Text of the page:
Audient is one of the leading brands on the interface market, even though they also manufacture more high-end equipment (I am thinking of the pretty ASP studio consoles).
The iD14 mkII inaugurates, with its little sister, the iD4, a new version of the brand’s iD series, a range of audio interfaces at a relatively affordable price, and whose first version was already successful because of the sound quality.
The new version of the iD series features some optimizations on the technical specs and the design.
I, therefore, suggest that you take a closer look at whether or not this small, resolutely home studio-oriented audio interface is worth it.
Audient iD14 MKII
✔ Sound Quality
✔ Instrument Input
✔ Ease of Use
✔ Value for Money
✖️ Short USB Cable
✖️ No Display of Input Level
✖️ Absence of MIDI and on/off button
An aesthetic interface
I was a little afraid of the new design looking at the promotional photos because I liked the old ones with the satiny metal look.
But when I unboxed the iD14 mkII, I was pleasantly surprised: the interface is very pretty, with a modern style. Everything is well proportioned, and it looks good on the desk.
Indeed, the look is not everything – but I am one of the people who consider it essential.
In addition, the Audient sound card comes with a USB-C <=> USB-C cable: so be careful to have the right connector and be prepared to get a longer cable if your interface is destined to be positioned far away from your PC because the one included being a bit short.
It is more of a USB 3 interface, which is not very useful for the interface to have better latency but, on the other hand, contributes, given the specifications, to better power the headphone output. So we will appreciate it.
Overall, the manufacturing quality is real with even the presence of Amphenol connectors (an alternative to Neutrik, less expensive but just as qualitative). In short, the iD14 mkII instead gives the impression of being solid hardware even if the volume potentiometer oscillates slightly when it is manipulated.
In terms of connectors, the little Audient stands out a bit from the lot among the other home studio-oriented interfaces because it is very well equipped, making it quite scalable and durable over the long term.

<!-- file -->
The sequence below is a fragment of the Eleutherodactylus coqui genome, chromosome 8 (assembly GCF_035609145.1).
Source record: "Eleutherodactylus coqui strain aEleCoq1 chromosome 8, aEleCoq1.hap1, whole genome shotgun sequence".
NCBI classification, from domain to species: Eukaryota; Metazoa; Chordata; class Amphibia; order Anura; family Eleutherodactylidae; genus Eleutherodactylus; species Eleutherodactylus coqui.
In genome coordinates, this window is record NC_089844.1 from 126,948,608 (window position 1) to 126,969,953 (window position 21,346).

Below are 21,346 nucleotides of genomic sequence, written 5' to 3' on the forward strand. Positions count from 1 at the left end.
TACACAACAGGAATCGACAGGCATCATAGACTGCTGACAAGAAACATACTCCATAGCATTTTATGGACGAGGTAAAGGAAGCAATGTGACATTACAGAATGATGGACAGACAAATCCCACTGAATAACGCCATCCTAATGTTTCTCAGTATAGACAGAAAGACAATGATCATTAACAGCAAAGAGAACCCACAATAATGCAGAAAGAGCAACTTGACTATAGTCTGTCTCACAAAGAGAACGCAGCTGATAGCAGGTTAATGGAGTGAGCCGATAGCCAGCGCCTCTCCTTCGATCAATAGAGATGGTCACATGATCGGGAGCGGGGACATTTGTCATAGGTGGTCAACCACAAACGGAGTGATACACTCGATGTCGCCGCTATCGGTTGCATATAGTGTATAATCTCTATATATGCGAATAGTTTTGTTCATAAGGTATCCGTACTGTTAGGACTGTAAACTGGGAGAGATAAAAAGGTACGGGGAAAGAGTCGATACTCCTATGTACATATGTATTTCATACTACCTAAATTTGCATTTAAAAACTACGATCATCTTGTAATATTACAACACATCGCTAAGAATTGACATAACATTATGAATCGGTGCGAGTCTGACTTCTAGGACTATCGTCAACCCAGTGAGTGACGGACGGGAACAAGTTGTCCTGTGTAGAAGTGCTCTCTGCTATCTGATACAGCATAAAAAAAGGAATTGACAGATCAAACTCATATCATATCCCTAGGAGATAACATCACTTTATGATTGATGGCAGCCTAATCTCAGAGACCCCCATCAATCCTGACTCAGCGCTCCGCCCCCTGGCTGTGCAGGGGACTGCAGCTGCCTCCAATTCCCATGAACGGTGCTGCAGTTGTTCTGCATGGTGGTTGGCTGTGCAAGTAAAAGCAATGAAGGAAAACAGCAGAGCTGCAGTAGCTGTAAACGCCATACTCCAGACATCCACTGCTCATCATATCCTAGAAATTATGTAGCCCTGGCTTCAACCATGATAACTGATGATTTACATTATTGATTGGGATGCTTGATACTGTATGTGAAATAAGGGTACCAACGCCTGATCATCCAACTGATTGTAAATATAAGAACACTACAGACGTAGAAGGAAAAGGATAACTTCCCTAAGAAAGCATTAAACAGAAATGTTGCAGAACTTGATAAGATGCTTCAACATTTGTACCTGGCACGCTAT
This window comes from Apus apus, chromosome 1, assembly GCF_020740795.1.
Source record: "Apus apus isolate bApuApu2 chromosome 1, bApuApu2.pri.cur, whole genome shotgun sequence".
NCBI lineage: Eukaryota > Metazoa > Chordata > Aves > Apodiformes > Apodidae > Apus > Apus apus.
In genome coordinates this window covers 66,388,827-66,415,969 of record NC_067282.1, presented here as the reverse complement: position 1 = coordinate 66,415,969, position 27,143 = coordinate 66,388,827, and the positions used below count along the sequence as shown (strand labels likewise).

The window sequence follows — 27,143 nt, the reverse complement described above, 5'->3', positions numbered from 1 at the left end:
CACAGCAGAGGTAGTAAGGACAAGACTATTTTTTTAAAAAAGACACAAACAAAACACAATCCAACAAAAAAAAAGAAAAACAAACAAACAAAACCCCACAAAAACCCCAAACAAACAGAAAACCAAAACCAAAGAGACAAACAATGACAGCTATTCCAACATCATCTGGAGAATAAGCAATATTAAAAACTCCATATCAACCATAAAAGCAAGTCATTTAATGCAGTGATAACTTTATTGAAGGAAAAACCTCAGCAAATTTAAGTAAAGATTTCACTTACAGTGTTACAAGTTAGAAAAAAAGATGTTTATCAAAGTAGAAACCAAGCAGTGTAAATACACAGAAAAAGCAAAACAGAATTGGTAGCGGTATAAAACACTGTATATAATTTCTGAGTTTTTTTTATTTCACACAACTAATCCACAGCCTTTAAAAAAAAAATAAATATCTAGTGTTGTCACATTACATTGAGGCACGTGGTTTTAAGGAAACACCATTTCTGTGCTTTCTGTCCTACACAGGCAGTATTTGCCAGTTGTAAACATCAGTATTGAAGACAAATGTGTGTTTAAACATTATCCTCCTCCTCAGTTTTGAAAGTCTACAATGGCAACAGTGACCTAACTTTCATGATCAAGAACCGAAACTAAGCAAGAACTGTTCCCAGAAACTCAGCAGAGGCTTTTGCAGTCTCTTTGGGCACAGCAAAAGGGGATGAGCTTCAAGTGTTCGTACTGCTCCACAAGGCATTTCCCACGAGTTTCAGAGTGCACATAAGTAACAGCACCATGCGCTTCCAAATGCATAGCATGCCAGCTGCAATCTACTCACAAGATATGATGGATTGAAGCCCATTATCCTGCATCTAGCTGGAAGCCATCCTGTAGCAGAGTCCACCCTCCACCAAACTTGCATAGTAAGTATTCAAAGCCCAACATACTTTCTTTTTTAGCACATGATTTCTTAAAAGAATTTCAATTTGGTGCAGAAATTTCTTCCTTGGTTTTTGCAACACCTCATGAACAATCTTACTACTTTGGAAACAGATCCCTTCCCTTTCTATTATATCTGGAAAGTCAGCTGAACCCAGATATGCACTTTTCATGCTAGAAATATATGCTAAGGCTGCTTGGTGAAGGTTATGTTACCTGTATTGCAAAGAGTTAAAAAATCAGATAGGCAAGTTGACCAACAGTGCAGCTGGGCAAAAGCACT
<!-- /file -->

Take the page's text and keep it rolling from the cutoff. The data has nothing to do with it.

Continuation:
On the front of the device, you will find a DI input and two 6.35 and 3.5 mm headphone outputs that can be used simultaneously (!).
Above the interface, we find:
- 2 gain potentiometers (logical since you have two inputs);
- 2 switches to enable phantom power individually for each input;
- a level indicator with a strip of LEDs (practical, but it only displays the output level: we would have liked an option to view the level of the microphone inputs);
- a massive aluminum rotary encoder whose behavior is configurable via the small buttons located below.
Finally, behind the interface, we find:
- 2 microphone/line combo inputs (associated with the two included preamps);
- 2 pairs of balanced jack outputs (practical for connecting a second pair of speakers or for connecting hardware equipment);
- 1 optical input (Toslink) that can be configured to work either in ADAT or in S/PDIF, which will allow you to add 8 additional preamps quickly.
We regret, however, the absence of MIDI inputs/outputs but especially an On / Off button, which requires you to manually unplug the interface if you do not want to use it for a long time.
In use, the iD14 mkII does well or even very well, especially compared to other models in the same price range.
First of all, if we focus on the inputs, we find good quality preamplification circuits: the DI reacts very well to the details (both for the electric guitar and for the bass, I tested the two), and the mic preamps are efficient and transparent.
That said, they are not transparent in the “boring” sense of the term but faithful and musical: they do the job well without bringing any specific color.
Gain level, we have a decent reserve even if the use of a fethead or equivalent will be recommended if you want to amplify microphones requiring a lot of gains, such as the SM7B — quite simply because there is background noise at the end of potentiometer travel, which is standard on entry-level/mid-range oriented audio interfaces.
Finally, in terms of outputs, the Audient iD14 mkII offers a detailed and honorable sound, especially given the price — we particularly appreciate the rendering of the headphone amplifier, which is sometimes a weak point on specific interfaces from other brands.
The software aspect
The iD14 mkII driver includes a small piece of software to control various parameters.
As you can see in the screenshot below, it takes the form of a nicely designed and well-organized virtual mixing console:
Via this tool, you will be able to manage your signals’ routing and adjust the buffer and the sampling frequency.
On this subject and for information (because it always differs depending on the computer), here are the latency values reported by Studio One on my machine (i7-9700k):
Interesting option on the Audient software: the management of two “cues” in addition to the master mix. This will allow you to send different mixes to outputs 1/2, 3/4, or the headphone outputs.
Finally, I find the “Arc” offer provided with the interface interesting at the software pack level, even if it is not universal. There are light versions of Cubase / Cubasis, Steinberg’s Retrologue synthesizer, or the Torpedo Wall of Sound, which will delight guitarists.
In the end, the little Audient iD14 mkII turns out to be an interface that is both well made, easy to handle and offers quality sound, both for listening and recording.
The integrated connectors will also make it possible to keep the interface even in the future when a home studio would like to expand a little by adding other equipment.
In short, an excellent interface — and the slight price difference compared to other beginner/entry-level/small home studio models seems really justified to me.